If the queues for the Louvre museum in Paris are too long this Leonardo Da Vinci commemorative season, visitors can pop next door for a peek into the private life and European tastes of the British-educated Maharaja of Indore, Maharaja Yeshwant Rao II Holkar (1908-’61), and his wife, Maharani Sanyogita (1914-’37).

Home at home

“The Maharaja had a connection with our museum”, said Raphaëlle Billé, assistant curator at the MAD, the Paris Decorative Arts Museum. Billé, along with Louise Curtis curated the exhibition A Modern Maharaja: A patron of the arts in the 1930s which will run until January 12, 2020.

“We’re not absolutely sure that he came here,” said Billé. “But the artists from whom they commissioned works certainly would have.”

They include the German Eckart Muthesius architect of the royal couple’s palace, Manik Bagh, in his kingdom of Indore, today in the state of Madhya Pradesh.

Another key personality in the constitution of the Holkar’s collection was Paris-based French art collector and trader, Henri-Pierre Roché, the Maharaja’s art advisor.

The exhibition captures the spirit of early-20th Century – a move away from classicism and fussiness towards a simpler yet eye-catching and detailed style, which also experimented with new, composite materials.

Along with furniture pieces designed by Jacques-Émile Ruhlmann – the 1932 office, Charles Mackintosh’s chairs, or Le Corbusier, Charlotte Perriand and Pierre Jeanneret leopard skin-covered reclining chair – are creative photographs of the couple by Man Ray, and colourful, intricate designs for the royal pair’s monogrammed cutlery, for example.

Modern lives

The modern patrons refused themselves nothing, and the exhibition shows never-before-seen charming home-films where they appear to be play-acting with friends. Billé said these were uncovered in Eckhart Muthesius’ personal archives.

The trendy royals were also big fans of the ground-breaking music of the times, jazz.

Stand and screen from the Maharaja of Indore’s music room at the Modern Maharaja exhibition at the Musée des Arts Décoratif in Paris in October. Credit: Rosslyn Hyams/RFI

A far cry from the decor in Satyajit Ray’s The Music Room- Jalsaghar, an ode to tradition, their music room was decorated with a simple glass screen designed by the illustrator Etienne Drian, in about 1930, depicting a band of black musicians.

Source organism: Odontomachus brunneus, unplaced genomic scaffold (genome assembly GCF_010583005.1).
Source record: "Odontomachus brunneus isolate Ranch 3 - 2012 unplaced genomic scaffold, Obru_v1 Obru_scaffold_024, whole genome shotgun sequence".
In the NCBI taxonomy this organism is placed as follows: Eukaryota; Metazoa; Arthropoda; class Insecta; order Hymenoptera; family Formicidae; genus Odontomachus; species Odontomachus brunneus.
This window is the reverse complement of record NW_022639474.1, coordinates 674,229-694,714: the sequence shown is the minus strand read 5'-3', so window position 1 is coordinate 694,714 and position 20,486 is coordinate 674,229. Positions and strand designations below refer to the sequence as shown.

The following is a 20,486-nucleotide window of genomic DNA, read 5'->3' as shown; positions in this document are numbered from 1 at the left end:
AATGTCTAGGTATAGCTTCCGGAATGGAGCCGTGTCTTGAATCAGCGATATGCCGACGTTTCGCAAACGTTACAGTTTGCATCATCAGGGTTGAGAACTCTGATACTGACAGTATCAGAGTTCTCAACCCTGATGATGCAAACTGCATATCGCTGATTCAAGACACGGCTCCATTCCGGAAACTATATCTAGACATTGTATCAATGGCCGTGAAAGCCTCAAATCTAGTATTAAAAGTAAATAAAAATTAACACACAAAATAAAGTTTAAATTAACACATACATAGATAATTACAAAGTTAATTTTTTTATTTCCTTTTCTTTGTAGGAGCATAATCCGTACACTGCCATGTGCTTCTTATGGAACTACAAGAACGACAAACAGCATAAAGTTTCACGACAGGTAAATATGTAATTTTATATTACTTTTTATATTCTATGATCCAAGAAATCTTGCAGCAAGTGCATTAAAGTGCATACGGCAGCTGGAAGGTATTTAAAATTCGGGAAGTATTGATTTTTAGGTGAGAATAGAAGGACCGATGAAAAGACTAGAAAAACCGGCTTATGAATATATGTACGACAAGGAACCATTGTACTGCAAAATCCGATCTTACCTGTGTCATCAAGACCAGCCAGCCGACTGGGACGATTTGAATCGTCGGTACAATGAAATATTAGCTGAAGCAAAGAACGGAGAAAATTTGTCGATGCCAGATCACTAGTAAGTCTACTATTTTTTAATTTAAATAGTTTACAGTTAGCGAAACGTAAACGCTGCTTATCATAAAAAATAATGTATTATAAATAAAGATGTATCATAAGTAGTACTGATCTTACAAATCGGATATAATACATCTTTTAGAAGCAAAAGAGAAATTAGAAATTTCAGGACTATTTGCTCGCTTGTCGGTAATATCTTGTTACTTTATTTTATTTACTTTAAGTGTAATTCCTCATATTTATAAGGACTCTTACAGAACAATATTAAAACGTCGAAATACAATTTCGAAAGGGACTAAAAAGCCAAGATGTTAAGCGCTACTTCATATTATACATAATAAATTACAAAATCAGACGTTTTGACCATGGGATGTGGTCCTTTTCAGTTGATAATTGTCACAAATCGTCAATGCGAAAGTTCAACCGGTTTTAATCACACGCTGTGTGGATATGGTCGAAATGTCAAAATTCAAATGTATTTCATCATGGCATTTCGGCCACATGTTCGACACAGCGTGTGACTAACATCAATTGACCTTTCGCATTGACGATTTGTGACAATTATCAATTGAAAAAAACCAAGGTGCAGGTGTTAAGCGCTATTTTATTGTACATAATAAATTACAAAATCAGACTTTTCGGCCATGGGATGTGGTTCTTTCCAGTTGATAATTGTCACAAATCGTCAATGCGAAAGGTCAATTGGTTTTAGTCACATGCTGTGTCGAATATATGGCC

The exhibition has been carefully scenographed to show off the works to their best advantage. In the photo of Drian’s music screen above, the light thrown on the surface reflects to make a floor design.

There’s as much to see and read on the walls in this exhibition as and when one looks up or down.

Carpet designed for the Maharaja of Indore’s bedroom by Ivan da Silva-Bruhn, circa 1930. Credit: Rosslyn Hyams/RFI

Two monumental areas of the exhibition space define it best. At one end hang stylised, individual portraits of the Maharaja and the Maharani, in European evening dress, looking slick.

At the other end is a sprawling, thick, red-and-black geometric carpet designed by Brazilian artist Ivan da Silva-Bruhn from which rises a towering wall of mirrored panes offering a dislocated view of the hall behind.

Some of the pieces were commissioned by the Maharaja and his wife but others reproduced by the artist in different or similar materials.

“We explored the subject more or less transversally, with a wide variety of exhibits, with the aim of showcasing design between the two World Wars, as our own Art-Deco collection is the only one of its kind,” explained Raphaëlle Billé. “This was an ideal way of doing that. We weren’t able to track down all the objects the Maharaja acquired, even though we had a lot of help from his daughter and son, and collectors in India. But we have identical pieces in the museum’s collection. Some of them were barely reproduced, they are very rare. For example, the armchair by René Herbst.”

Architecturally less involved than decoratively, the Modern Maharaja exhibition shines a light on the way the Indian upper-class invested time and money in the early-20th century, and also how European and Indian artists and designers benefited from their patronage.

This article first appeared on RFI.